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SHORT TERM INVESTMENTS -INVESTMENT IN MARKETABLE SECURITIES. Companies and other organizations sometimes have a surplus of cash and become cash rich . A cash surplus is likely to be temporary, but while it exists the company should seek to obtain a good RETURN by investing or depositing - PowerPoint PPT Presentation



    Companies and other organizations sometimes havea surplus of cash and become cash rich.A cash surplus is likely to be temporary, but while it exists the company should seek to obtain a good RETURN by investing or depositing the cash, without the risk of a capital loss (or at least, without the risk of an excessive capital loss).Three (3) possible reasons for cash surplus are:Profitability from the trading operations.Low capital expenditure, perhaps because of an absence of profitable new investment opportunitiesReceipts from selling parts of the business.

  • Reasons for keeping surplus fundsThe board of directors might keep the surplus in liquid form:

    a)To benefit from high interest rates that might be available from bank deposits, when returns from re-investment in the company appear to be lower.b)To have cash available should a strategic opportunity arise, perhaps for the take over of another company for which a cash consideration might be needed.c)To buy back shares from share holders in the near future.d)To pay increased dividends to share holders.

  • Temporary cash surpluses are likely to be:

    Deposited with a bank or similar financial institutions (With bank deposit the risk of capital loss is minimal.

    Invested in short term debt instruments. Debt instruments are debt securities, which can be traded (Any capital loss should not be large because of the short term of the maturity).

    Invested in longer term debt instruments, which can be sold on the stock market when company eventually needs cash. ( Risk of Capital loss)

    Invested in shares of listed companies which can be sold on the stock market when the company eventually needs cash (Risk of Capital loss

  • Marketable SecuritiesMarketable Securities are investments (or are derived from such investments) in companies, government entities and/or market indices. Marketable securities are generally "liquid" in that they can usually be sold (converted to cash) with relative ease on a securities exchange or market

  • YIELD OF MARKETABLE SECURITIESDefault Risk(Credit Risk) When a borrower does not fulfills the contractual obligations regarding the Principal & Interest payments.Marketability. It means the ability of the owner to convert a marketable security into cash (Price and Time required). The lower the marketability of the security the greater yield is required to attract the investor.Maturity: The longer the maturity the greater the risk of fluctuation in market value of the security (Risk premium demands increases)Coupon Rate: Besides maturity the price fluctuation of security also depends upon the level of the coupon rate. For fixed income security the lower the coupon rate, the greater the price change with the shift in interest rate. Volatility of security depends upon both maturity and Coupon rate.Taxability: It also affects the market yield of the security. Income from certain Government securities are tax exempt therefore they sell in market at lower yields to maturity than Corporate securities of the same maturity.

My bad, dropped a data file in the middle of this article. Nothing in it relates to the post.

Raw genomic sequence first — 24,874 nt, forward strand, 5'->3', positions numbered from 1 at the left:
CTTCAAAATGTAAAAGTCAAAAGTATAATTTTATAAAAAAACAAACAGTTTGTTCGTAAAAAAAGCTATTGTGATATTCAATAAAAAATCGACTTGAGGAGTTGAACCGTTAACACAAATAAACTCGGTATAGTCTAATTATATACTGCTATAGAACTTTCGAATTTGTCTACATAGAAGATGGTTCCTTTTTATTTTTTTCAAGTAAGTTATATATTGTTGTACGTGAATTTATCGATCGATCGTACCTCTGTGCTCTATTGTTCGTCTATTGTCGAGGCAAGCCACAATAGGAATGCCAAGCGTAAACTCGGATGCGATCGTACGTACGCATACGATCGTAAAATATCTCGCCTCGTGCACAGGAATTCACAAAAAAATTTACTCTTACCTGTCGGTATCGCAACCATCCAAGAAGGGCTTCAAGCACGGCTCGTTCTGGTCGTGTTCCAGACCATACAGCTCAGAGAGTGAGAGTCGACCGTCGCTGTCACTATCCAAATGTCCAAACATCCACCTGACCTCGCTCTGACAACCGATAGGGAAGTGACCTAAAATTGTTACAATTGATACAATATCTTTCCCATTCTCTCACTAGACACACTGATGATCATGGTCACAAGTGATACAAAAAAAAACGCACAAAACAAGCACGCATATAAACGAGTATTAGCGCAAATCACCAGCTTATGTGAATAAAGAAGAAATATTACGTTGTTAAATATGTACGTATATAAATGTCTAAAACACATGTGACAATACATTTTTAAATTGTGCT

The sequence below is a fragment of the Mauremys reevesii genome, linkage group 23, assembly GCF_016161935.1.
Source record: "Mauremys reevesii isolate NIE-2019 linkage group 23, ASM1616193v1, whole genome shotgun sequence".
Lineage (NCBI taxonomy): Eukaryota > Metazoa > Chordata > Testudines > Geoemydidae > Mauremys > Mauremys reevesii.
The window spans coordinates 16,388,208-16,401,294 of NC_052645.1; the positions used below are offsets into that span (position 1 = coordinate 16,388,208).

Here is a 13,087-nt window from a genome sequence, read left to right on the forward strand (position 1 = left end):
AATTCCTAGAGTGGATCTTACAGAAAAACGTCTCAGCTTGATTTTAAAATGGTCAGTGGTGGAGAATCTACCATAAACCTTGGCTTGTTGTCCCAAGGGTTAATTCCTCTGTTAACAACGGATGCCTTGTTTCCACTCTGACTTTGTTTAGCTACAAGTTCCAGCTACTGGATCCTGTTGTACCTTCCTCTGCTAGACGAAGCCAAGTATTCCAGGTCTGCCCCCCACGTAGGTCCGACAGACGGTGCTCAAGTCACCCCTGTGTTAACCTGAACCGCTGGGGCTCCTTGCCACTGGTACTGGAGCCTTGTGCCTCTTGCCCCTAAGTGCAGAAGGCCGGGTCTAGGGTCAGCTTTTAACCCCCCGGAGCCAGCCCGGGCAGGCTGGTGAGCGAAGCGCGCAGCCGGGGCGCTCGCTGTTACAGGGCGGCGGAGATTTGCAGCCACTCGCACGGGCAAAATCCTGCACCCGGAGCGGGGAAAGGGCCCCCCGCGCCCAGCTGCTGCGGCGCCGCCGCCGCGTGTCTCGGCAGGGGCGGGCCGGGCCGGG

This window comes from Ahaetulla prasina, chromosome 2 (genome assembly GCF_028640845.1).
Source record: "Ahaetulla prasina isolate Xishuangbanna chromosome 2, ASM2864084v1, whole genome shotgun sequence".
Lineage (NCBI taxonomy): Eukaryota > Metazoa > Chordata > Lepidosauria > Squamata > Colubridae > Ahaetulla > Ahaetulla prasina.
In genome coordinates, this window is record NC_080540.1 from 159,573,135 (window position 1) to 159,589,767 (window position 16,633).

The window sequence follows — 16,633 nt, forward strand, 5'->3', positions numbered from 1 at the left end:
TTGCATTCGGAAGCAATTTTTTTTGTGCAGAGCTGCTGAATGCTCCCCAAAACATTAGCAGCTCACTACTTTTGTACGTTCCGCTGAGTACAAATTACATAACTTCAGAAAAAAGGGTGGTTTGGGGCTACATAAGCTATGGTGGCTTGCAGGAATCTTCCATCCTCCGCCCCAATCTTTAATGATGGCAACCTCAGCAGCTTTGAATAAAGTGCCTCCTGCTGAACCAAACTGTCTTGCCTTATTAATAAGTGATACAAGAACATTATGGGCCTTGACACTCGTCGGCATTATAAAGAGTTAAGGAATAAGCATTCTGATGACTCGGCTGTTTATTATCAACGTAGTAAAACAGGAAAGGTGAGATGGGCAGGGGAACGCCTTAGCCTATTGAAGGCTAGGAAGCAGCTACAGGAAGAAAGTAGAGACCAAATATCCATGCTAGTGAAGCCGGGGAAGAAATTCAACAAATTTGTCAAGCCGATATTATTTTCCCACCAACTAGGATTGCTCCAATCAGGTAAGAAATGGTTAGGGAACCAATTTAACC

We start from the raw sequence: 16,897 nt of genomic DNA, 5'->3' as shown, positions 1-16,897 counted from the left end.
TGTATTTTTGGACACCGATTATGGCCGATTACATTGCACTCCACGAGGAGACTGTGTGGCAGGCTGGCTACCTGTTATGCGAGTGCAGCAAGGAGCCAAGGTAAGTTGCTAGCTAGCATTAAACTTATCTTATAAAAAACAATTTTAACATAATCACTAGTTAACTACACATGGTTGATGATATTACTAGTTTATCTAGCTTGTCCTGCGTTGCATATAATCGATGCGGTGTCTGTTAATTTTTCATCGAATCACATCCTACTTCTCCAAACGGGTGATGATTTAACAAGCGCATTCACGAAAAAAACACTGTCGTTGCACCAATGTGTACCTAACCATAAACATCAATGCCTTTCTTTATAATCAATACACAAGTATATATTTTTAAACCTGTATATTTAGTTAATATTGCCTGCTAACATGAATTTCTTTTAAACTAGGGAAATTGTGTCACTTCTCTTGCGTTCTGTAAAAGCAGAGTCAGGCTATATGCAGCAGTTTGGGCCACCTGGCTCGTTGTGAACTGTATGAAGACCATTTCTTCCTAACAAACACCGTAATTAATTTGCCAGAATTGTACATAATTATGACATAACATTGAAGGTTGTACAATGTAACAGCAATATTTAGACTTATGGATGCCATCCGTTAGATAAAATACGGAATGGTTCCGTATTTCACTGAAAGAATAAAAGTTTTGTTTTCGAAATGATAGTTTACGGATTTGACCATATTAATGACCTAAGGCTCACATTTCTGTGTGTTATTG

• COMMON TYPES OF MKTBLE SECURITIESThe most common types of Marketable Securities are:

    Equity Securities Bonds Fixed Income Securities Option Securities Mutual Funds Unit Investment Trusts Commodities Derivatives

  • EQUITY SECURITIESEquity SecuritiesEquity securities or stock represent an ownership interest in a company. The owner of an equity security, the shareholder, is apro-rata owner of the issuing company.

    Equity securities generally pay shareholders periodic dividends. Dividends are pro-rata payments to the shareholders, paid from thecompanys earnings. Essentially, dividends help the company distribute its earnings to its owners.

    Dividend payments must be declared by the companys Board ofDirectors

  • KEY FEATURES OF EQUITY SECURITIESPar Value :For accounting purposes, equity securities are assigned a Par Value at the time of issuance. The Par Value of a security, which is expressed as an amount per share, has no impact on the issue price or market value of the stock.Traded on an Exchange or Market :Equity securities are generally traded on either one of the listed stock exchanges or on the Over-the-Counter market. The market value of equity shares is influence by prevailing economic conditions such as the companys performance (ie. earnings) supply and demand and interest rates. Limited Liability:Shareholders of equity securities enjoy limited liability from the consequences of the actions or deeds of the corporation and/or its corporate officials and employees. The shareholders liability is generally limited to the original amount of the investment plus the Par Value of the shares owned.Therefore, in the event of a liquidation or lawsuit, the personal assets of a firms equity investors are not available to the firms creditors and cannot be claimed as part of a legal settlement. In addition to the original investment amount, shareholders are liable for the Par Value of the shares owned. Therefore, it is in the best interest of the equity investor that the Par Value be set as low as possible at the time that the shares are issued.